Theater Review: ‘Kicking A Dead Horse’

July 28, 2008 Updated: July 30, 2008

 A sobering walk in a dreamer's shoes

Stephen Rea in Sam Shepard's Kicking a Dead Horse.
Stephen Rea in Sam Shepard's Kicking a Dead Horse.
NEW YORK—Dripping in symbolism (with more than a bit of mysticism thrown in) and a title both figurative and literal, playwright Sam Shepard (who does double duty as director) debunks the myths of the American west as seen through the eyes of disillusioned dreamer in the very interesting and involving Kicking A Dead Horse. A co-production with the Abbey Theatre of Ireland, the show is now playing at the Public Theater off Broadway.

In the lonely emptiness of the western plains, Hobart Struther (an excellent Stephen Rea), a middle-aged once upon a time cowboy is alone and in trouble. Barely a day after he set off on a quest into the wilderness, his horse suddenly died. Now he finds himself alone, with no way to get back to civilization. He isn't even sure where he parked his car and trailer. (Ambiguous at first, it quickly becomes apparent the story is set in the present day.)

Hobart has long dreamed of the mythic west but never really found it. As a young man, he worked on one of the big cattle ranches, and during his time off, started buying up paintings of the old west by such American masters such as Frederic Remington and Charlie Russell from people who had no idea of their true value. He then turned around and sold them for hundreds of thousands of dollars apiece, becoming a wealthy art dealer in the process. However Hobart always felt guilty for getting rich off his dreams, to the point he finally had enough, closing his business and coming back to the country he's always loved, and where he may now soon die.

As he takes stock of his situation (in between attempting to bury his horse), Hobart begins to have conversations with himself, his inner voice mocking him for trying to believe in a dream which never really existed. After all, the text points out, the west was built on the backs and murdered bodies of Indians, Blacks, Chinese and Mexicans; not to mention how we raped the land in search of gold and often invaded sovereign territory (Indian nations) in the name of progress and expansion.

If things can seem rather preachy at times (as Sheppard is wont to be), the relatively short running time and Rea's wonderful performance more than make up for it. Watching Hobart's psyche at war with himself is quite fascinating, no more so than when he is forced to leave behind anything not necessary to his survival, including his saddle, bridle, spurs and hat. As he tosses these items into the horse's grave, the playwright is literally burying the symbols of the West. But the deeper irony Shepard seems to be pointing out is not the lack of authenticity of Hobart's dreams ("authenticity" being a catchword in the play), but rather that they do exist, but often one is too cynical to recognize them. A point brought home when Hobart is unexpectedly visited by a spirit (Elissa Piszel) of this perhaps not-so-make-believe era.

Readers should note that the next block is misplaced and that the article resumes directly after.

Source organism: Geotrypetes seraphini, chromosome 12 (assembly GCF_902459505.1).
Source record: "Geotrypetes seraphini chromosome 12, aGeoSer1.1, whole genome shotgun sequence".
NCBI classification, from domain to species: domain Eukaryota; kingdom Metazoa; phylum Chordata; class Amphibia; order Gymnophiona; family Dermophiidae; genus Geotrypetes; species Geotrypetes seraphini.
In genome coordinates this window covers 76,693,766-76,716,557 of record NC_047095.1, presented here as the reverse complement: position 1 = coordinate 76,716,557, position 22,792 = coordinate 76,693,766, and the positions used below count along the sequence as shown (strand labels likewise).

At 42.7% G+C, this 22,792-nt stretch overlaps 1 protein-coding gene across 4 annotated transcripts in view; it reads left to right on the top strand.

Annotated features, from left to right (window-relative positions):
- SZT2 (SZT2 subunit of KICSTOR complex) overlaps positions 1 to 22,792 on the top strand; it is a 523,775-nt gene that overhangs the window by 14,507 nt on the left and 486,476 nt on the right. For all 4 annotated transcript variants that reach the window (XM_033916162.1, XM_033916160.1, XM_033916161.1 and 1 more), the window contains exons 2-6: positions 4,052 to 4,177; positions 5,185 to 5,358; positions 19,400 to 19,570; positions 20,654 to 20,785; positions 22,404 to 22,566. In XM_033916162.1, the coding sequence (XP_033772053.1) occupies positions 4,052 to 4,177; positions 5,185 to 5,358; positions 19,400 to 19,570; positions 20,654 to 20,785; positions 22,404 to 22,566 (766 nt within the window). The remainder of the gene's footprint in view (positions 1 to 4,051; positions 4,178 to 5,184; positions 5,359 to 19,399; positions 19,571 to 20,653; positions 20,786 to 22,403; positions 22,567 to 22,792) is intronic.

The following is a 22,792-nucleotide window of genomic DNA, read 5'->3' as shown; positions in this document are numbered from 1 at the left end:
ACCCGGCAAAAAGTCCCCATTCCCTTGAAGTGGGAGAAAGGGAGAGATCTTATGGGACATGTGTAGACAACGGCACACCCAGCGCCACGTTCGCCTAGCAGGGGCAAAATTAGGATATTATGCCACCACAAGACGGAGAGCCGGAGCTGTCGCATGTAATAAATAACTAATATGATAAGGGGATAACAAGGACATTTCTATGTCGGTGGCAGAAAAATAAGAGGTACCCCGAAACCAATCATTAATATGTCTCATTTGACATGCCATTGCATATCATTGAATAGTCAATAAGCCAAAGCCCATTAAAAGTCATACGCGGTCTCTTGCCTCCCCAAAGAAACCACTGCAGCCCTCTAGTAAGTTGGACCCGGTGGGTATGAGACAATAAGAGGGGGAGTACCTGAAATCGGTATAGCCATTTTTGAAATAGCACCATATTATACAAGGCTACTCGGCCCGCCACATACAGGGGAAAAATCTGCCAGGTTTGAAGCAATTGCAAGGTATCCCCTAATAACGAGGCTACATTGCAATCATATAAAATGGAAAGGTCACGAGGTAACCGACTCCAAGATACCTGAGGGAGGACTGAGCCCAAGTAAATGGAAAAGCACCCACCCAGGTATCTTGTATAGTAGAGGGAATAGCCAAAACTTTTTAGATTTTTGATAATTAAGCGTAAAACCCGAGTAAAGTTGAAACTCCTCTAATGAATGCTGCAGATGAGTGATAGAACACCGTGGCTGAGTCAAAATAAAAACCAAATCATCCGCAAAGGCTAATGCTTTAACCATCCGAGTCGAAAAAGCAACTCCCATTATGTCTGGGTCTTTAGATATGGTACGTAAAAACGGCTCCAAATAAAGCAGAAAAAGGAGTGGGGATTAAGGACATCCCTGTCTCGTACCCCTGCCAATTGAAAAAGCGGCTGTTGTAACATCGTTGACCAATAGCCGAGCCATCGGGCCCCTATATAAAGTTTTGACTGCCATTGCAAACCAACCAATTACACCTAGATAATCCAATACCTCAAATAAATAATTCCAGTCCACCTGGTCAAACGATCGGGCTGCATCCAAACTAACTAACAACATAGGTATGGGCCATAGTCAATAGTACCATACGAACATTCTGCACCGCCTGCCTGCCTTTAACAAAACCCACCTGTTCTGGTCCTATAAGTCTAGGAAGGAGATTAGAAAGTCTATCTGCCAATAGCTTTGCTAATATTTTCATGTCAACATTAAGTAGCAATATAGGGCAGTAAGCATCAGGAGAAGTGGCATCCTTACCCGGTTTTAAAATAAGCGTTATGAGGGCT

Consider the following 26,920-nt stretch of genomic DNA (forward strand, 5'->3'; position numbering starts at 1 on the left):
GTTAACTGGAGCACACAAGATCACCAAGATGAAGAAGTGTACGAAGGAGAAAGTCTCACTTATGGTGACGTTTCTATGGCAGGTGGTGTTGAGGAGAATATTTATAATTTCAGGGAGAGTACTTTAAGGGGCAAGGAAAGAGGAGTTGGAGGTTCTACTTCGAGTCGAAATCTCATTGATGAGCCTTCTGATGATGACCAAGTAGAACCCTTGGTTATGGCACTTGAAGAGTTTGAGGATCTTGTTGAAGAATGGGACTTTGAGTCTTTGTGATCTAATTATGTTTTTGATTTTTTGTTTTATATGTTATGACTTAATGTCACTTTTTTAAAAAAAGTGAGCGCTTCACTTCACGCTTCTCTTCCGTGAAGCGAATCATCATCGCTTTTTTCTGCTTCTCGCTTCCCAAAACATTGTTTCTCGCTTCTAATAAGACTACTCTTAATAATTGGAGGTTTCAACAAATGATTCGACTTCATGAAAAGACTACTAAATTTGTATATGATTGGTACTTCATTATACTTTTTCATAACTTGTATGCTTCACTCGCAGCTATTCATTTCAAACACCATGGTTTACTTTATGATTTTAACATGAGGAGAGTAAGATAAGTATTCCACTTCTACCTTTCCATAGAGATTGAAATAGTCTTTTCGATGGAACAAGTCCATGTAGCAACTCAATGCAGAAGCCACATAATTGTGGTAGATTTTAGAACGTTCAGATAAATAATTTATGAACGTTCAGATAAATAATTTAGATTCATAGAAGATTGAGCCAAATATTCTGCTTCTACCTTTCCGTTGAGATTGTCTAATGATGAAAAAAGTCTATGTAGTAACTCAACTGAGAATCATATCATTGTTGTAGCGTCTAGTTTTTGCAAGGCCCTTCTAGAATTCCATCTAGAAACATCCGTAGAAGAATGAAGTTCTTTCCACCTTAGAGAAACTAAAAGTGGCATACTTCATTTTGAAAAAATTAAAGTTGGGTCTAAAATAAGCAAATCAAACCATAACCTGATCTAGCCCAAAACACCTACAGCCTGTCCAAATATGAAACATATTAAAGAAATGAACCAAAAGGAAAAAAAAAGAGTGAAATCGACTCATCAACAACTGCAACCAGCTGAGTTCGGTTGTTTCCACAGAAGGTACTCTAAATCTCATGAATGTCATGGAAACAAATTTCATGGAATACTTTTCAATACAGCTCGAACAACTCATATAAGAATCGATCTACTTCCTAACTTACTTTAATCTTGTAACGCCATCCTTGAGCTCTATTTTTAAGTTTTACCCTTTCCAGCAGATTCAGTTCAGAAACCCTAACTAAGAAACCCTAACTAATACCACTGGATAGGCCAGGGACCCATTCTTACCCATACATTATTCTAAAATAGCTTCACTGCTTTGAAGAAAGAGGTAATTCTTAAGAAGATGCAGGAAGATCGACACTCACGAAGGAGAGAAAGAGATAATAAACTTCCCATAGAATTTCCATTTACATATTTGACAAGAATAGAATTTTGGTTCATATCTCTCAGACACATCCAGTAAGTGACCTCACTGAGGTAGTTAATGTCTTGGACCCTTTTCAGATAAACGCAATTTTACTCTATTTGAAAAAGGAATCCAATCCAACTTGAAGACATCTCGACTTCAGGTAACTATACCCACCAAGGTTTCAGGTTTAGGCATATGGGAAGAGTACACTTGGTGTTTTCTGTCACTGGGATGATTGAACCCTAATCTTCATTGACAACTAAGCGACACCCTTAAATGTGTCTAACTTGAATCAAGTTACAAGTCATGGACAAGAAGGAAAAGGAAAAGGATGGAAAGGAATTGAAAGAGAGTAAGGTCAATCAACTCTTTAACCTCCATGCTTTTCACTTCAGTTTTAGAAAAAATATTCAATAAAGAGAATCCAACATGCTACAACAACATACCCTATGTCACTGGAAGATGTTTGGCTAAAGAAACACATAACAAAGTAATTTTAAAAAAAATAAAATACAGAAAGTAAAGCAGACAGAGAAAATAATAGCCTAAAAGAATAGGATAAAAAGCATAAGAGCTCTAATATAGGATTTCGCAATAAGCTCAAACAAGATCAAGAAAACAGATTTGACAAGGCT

Rea is perfect in the role of the aging and emotionally broken dreamer, yearning to live the life he always fantasized about, only to have nature and the elements conspire against him. One can feel the pain in his body, the ache in his voice and the sheer tiredness of a man who has been beaten down by unrealistic expectations and a failure to see life for what it is and what it could be, instead of what he wants it to be. This is a man with passions all too familiar to audiences, (albeit perhaps not the exact circumstances), and thus ones easy to understand.

In addition to the richness of the text, Shepard does a wonderful job directing his own work, deftly creating an atmosphere of both beauty and solitude, and nicely leavening the immenseness of his message with generous amounts of black humor—all of which combine to show that things are never simply what they seem, or what we might wish them to be.

The scenic design by Brien Vahey is quite good, not only adding a feeling of authenticity but also providing one of the more unusual opening moments of a play in recent memory. Consumes by Joan Bergin are fine, as is the lighting by John Comiskey, and sound design by Dan Moses Schreier.

Kicking a Dead Horse
The Public Theatre
Address: 425 Lafayette Street
Tickets: 212-967-7555 or www.publictheater.org
Running time:  Approximately 80 minutes
Closes: August 10, 2008

Judd Hollander is the New York correspondent for the London publication The Stage.

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